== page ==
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Renee Gadd

From Wikipedia, the free encyclopedia

Renee Gadd
Born22 June 1908
Died20 July 2003
Other namesRenée Gadd
OccupationFilm actor
Years active1932 - 1956

Renee Gadd (1908–2003) was an Argentine-born British film actress.[1] She acted mostly in British films.

Early life

Gadd was born on a ranch in Bahía Blanca, Argentina in 1908 to immigrants from Jersey.[2] Her father Talbot Gadd was a railway executive who abandoned the family, after which they moved to England in 1913. Gadd lived with her aunt and began to study dancing, working as a chorus girl in Brighton by the age of fourteen. In 1924, she was cast in a production of Hassan by the powerful theatrical agent Basil Dean, after which she appeared in several musical comedies, then straight plays after becoming a member of a Shakespearian company at Stratford-on-Avon. She enjoyed a series of successful West End roles.[3] During this same period she acted, and had an affair, with Fred Astaire.[4]

Film career

In 1931 Gadd signed a contract with British International Pictures and spent two years making films for them. Finding the various comedy films she was cast in uninspiring she behaved uncooperatively until she was released from her contract.[5] In 1932 while working on the crime film White Face she began a tempestuous affair with her co-star Hugh Williams.[6] When her contract with British International expired in 1934 she followed Williams who had gone to Hollywood, but found he had a new lover. She appeared opposite him in the 1935 film David Copperfield, but returned to Britain the following year. Her career began to tail off and she appeared mostly in quota quickies and small roles in minor productions for the remainder of her career. Her final appearance was in the 1950 Ealing Studios film The Blue Lamp.[7]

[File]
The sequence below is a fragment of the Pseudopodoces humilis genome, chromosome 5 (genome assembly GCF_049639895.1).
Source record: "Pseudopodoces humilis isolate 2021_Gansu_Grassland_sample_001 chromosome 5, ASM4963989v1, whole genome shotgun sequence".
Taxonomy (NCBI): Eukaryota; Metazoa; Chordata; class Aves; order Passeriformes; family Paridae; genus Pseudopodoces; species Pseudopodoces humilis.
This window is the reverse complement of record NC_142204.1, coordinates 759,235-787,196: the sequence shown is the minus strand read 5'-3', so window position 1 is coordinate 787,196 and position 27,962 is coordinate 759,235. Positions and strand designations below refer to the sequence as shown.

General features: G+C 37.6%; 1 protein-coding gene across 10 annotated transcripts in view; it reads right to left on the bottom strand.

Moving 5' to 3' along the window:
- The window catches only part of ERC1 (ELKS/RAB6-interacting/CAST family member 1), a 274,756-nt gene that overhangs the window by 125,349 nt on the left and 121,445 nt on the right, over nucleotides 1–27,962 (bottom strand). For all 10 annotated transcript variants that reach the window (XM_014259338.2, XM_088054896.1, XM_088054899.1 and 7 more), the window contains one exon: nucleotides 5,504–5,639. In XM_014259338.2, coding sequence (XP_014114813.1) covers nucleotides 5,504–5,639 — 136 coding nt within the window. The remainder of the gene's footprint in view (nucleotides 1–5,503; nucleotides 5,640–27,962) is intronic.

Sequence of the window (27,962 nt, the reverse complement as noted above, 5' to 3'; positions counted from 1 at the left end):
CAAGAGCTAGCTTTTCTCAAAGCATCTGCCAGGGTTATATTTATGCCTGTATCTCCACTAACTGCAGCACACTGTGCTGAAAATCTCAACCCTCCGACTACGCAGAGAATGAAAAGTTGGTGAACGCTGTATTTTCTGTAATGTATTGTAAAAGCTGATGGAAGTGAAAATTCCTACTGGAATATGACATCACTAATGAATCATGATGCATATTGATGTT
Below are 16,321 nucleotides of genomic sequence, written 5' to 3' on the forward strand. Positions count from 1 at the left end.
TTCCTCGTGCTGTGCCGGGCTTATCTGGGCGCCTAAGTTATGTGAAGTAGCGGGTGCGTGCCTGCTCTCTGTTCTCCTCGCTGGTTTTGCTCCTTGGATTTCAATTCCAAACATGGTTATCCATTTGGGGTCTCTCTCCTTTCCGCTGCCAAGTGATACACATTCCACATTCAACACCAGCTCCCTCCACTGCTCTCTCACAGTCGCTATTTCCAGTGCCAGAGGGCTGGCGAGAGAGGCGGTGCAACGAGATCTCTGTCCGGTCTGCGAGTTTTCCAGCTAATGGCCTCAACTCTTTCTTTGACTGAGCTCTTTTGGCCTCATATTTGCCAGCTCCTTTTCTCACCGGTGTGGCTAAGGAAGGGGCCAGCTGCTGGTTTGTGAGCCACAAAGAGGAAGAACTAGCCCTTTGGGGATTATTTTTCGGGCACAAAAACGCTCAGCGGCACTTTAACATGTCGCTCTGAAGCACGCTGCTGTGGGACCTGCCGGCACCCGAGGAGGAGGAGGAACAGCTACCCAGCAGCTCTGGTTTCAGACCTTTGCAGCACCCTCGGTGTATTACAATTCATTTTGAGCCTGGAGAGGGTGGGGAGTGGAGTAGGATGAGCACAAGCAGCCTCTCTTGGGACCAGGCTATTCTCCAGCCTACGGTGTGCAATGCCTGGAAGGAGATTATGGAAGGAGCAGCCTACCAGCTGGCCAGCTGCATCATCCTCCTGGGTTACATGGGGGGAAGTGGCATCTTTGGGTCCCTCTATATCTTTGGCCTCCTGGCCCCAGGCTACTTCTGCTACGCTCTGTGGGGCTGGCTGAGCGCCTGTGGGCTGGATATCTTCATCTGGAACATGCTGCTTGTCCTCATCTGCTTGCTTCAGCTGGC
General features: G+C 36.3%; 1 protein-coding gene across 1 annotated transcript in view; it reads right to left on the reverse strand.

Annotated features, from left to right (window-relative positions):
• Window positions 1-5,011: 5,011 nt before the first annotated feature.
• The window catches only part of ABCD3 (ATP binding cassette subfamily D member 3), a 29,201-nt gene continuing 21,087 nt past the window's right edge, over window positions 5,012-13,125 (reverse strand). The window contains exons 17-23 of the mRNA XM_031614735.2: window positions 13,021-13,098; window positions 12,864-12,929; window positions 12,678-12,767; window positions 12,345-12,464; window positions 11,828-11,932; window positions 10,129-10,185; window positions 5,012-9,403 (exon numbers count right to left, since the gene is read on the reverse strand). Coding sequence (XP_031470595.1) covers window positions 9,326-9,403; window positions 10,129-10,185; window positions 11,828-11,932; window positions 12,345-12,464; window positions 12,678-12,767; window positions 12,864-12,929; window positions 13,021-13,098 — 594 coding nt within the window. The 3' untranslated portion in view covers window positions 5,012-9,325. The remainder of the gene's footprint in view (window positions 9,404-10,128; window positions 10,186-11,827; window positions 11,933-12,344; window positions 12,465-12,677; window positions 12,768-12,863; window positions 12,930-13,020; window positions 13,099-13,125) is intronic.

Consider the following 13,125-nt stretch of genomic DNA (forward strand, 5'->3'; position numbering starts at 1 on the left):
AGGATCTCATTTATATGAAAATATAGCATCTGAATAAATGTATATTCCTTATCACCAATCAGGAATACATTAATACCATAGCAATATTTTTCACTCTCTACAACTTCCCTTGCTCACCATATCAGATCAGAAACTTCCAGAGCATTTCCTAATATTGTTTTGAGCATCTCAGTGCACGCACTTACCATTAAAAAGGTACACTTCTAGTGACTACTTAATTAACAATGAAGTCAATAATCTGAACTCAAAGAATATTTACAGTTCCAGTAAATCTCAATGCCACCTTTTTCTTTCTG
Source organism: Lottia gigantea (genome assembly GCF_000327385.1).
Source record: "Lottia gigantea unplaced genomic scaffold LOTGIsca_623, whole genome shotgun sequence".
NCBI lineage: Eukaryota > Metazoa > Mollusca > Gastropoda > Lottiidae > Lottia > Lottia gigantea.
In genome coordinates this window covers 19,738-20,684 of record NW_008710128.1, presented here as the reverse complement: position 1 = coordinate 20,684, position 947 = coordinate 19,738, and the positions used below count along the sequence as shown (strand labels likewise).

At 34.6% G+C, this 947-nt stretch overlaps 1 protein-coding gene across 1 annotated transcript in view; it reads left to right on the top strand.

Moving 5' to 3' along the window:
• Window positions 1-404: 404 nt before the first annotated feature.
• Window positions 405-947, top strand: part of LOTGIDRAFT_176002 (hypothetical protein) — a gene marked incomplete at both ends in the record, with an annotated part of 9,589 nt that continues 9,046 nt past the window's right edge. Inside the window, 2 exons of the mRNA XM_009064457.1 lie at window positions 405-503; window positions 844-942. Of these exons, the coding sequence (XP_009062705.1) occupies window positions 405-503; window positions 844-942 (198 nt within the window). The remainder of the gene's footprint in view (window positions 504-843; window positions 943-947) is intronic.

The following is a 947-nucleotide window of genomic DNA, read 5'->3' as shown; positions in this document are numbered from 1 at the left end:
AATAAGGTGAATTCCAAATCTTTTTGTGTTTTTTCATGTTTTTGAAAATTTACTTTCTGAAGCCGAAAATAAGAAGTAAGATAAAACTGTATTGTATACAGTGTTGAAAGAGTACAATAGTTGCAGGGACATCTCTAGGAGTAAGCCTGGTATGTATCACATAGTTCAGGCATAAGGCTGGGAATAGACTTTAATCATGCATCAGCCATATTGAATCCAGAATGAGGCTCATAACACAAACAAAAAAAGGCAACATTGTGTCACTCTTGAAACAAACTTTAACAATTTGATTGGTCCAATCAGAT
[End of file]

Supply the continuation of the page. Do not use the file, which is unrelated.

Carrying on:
Partial filmography

References

  1. ^ BFI Database entry
  2. ^ Sweet p.87
  3. ^ Sweet p.87
  4. ^ Sweet p.88
  5. ^ Sweet p.90
  6. ^ Sweet p.90
  7. ^ Sweet p.91-92

Bibliography

  • Sweet, Matthew. Shepperton Babylon: The Lost Worlds of British Cinema. Faber and Faber, 2005.
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Renee Gadd
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